By Woody Holton
Free Press, Hardcover, 9781416546801, 512pp.
Publication Date: November 3, 2009
Winner of the Bancroft Prize
In this vivid new biography of Abigail Adams, the most illustrious woman of America's founding era, prize-winning historian Woody Holton offers a sweeping reinterpretation of Adams's life story and of women's roles in the creation of the republic.
Using previously overlooked documents from a host of archives, Abigail Adams shows that the wife of the second president of the United States was far more charismatic and influential than historians have realized. One of the finest writers of her age, Adams passionately campaigned for women's education, denounced sex discrimination, and matched wits not only with her brilliant husband, John, but with Thomas Jefferson and George Washington. When male Patriots ignored her famous appeal to "Remember the Ladies," she accomplished her own personal declaration of independence: Defying centuries of legislation that assigned married women's property to their husbands, she amassed a fortune in her own name.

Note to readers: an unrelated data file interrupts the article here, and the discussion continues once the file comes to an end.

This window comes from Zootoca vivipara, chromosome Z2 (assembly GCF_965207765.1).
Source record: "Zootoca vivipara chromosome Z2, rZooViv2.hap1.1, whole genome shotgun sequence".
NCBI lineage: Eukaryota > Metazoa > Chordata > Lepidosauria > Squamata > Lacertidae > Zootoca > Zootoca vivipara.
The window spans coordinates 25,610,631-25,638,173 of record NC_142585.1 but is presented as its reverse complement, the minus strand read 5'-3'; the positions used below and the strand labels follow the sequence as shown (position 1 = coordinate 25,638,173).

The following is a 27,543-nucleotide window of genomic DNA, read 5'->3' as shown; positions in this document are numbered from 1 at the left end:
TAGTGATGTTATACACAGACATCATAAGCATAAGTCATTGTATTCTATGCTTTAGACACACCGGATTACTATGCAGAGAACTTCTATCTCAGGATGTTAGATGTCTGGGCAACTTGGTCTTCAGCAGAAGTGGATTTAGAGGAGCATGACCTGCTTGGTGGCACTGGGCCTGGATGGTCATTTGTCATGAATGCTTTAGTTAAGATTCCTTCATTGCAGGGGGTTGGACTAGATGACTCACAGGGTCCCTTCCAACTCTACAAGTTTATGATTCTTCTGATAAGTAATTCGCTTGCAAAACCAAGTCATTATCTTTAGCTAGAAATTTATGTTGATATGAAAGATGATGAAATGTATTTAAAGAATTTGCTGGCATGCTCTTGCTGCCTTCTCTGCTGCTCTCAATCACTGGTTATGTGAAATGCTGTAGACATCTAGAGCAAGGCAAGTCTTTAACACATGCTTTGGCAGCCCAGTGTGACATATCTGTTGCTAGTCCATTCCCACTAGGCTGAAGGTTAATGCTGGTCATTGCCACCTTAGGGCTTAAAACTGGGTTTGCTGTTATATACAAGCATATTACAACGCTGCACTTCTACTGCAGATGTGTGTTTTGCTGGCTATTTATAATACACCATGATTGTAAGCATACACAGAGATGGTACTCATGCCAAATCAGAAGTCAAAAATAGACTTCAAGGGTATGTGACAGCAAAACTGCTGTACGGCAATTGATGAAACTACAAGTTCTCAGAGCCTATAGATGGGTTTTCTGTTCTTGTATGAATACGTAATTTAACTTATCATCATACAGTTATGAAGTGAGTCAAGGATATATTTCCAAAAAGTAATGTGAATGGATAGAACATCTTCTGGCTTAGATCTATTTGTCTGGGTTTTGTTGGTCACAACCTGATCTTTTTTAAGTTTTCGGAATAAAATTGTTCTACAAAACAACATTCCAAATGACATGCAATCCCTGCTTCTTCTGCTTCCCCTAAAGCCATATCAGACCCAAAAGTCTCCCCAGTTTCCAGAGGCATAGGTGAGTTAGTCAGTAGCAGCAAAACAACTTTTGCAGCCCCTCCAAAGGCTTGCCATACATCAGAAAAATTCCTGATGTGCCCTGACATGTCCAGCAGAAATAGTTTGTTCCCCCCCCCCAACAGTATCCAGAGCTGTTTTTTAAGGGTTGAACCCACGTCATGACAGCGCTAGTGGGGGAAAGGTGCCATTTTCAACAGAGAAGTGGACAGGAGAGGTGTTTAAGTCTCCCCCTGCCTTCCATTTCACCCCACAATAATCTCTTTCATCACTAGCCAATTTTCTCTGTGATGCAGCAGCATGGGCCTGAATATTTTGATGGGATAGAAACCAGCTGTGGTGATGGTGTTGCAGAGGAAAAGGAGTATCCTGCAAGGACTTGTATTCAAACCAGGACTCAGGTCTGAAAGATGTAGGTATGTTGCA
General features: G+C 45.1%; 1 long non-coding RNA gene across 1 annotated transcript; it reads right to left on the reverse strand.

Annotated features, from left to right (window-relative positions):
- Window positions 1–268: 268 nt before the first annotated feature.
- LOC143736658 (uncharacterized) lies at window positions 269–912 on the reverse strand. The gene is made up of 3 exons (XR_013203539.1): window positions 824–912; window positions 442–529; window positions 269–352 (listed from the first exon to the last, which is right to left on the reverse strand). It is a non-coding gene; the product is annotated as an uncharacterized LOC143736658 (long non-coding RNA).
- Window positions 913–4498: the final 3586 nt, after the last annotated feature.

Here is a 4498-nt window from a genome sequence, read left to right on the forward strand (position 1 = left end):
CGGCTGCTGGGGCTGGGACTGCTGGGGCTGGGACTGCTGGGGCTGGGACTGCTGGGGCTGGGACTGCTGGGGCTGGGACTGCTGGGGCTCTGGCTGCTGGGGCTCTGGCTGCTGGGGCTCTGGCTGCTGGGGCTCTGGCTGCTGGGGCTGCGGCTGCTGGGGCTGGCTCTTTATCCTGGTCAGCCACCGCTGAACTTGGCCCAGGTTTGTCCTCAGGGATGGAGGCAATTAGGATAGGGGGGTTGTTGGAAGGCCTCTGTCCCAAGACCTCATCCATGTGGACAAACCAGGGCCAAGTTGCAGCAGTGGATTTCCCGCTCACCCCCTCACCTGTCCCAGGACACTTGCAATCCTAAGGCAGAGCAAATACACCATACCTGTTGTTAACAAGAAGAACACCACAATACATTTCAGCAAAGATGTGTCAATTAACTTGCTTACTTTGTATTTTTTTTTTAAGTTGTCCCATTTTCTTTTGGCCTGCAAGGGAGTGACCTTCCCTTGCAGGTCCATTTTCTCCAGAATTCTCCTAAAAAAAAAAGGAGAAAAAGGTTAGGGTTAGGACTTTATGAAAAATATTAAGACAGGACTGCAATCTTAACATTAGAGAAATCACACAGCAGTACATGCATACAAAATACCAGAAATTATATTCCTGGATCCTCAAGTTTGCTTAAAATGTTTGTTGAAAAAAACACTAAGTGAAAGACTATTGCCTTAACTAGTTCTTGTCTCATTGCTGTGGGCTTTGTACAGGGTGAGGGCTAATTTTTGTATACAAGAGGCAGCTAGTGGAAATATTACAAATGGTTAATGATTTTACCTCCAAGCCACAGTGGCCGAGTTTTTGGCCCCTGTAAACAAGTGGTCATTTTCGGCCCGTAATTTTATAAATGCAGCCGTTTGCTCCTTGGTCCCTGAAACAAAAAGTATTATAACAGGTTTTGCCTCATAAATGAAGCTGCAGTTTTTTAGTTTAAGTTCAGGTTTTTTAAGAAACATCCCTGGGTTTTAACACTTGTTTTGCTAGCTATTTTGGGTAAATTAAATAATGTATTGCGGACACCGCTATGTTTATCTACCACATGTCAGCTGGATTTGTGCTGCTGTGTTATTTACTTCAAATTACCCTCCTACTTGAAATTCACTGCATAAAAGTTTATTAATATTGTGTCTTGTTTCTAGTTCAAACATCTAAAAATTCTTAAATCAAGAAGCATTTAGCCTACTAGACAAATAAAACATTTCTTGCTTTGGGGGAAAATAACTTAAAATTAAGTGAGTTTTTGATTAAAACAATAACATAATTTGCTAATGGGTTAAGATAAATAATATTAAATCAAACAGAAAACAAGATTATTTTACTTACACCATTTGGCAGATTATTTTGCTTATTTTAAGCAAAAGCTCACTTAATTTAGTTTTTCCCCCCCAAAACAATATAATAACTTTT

Adams's life story encapsulates the history of the founding era, for she defined herself in relation to the people she loved or hated (she was never neutral): her mother, whom she considered terribly overprotective; Benjamin Franklin, who schemed to clip her husband's wings; her sisters, whose dependence upon Abigail's charity strained the family bond; James Lovell, her husband's bawdy congressional colleague, who peppered her with innuendo about John's "rigid patriotism"; her financially naÏve husband (Abigail earned money in ways the president considered unsavory, took risks that he wished to avoid -- and made him a rich man); Phoebe Abdee, her father's former slave, who lived free in an Adams property but defied Abigail's prohibition against sheltering others even more desperate than herself; and her son John Quincy, who worried her with his tendency to "study out of spight" but who fueled her pride by following his father into public service, rising to the presidency after her death.
At once epic and intimate, Abigail Adams sheds light on a complicated, fascinating woman, one of the most beloved figures of American history.